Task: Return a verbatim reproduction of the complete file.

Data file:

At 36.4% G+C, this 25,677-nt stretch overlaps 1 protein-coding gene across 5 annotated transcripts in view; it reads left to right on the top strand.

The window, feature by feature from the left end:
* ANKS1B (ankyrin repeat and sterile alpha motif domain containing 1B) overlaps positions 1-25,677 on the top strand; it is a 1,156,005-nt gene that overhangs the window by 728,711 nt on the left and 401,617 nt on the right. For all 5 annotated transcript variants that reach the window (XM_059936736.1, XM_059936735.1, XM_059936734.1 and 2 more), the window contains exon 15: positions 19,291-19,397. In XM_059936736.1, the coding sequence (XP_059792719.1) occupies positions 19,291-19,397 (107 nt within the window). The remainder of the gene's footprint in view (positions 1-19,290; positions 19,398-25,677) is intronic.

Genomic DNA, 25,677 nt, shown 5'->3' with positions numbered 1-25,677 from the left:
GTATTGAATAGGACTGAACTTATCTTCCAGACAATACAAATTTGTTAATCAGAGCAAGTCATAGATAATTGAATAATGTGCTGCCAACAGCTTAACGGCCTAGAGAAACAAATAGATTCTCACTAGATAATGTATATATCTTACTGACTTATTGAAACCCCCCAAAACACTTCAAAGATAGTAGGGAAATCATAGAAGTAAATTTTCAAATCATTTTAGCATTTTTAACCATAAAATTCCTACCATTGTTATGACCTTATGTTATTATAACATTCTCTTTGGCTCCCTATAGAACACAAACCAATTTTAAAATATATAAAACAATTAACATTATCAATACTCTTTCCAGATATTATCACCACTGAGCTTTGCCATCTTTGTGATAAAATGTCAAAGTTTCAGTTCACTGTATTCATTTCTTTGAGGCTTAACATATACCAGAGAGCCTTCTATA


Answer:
At 36.4% G+C, this 25,677-nt stretch overlaps 1 protein-coding gene across 5 annotated transcripts in view; it reads left to right on the top strand.

The window, feature by feature from the left end:
* ANKS1B (ankyrin repeat and sterile alpha motif domain containing 1B) overlaps positions 1-25,677 on the top strand; it is a 1,156,005-nt gene that overhangs the window by 728,711 nt on the left and 401,617 nt on the right. For all 5 annotated transcript variants that reach the window (XM_059936736.1, XM_059936735.1, XM_059936734.1 and 2 more), the window contains exon 15: positions 19,291-19,397. In XM_059936736.1, the coding sequence (XP_059792719.1) occupies positions 19,291-19,397 (107 nt within the window). The remainder of the gene's footprint in view (positions 1-19,290; positions 19,398-25,677) is intronic.

Genomic DNA, 25,677 nt, shown 5'->3' with positions numbered 1-25,677 from the left:
GTATTGAATAGGACTGAACTTATCTTCCAGACAATACAAATTTGTTAATCAGAGCAAGTCATAGATAATTGAATAATGTGCTGCCAACAGCTTAACGGCCTAGAGAAACAAATAGATTCTCACTAGATAATGTATATATCTTACTGACTTATTGAAACCCCCCAAAACACTTCAAAGATAGTAGGGAAATCATAGAAGTAAATTTTCAAATCATTTTAGCATTTTTAACCATAAAATTCCTACCATTGTTATGACCTTATGTTATTATAACATTCTCTTTGGCTCCCTATAGAACACAAACCAATTTTAAAATATATAAAACAATTAACATTATCAATACTCTTTCCAGATATTATCACCACTGAGCTTTGCCATCTTTGTGATAAAATGTCAAAGTTTCAGTTCACTGTATTCATTTCTTTGAGGCTTAACATATACCAGAGAGCCTTCTATA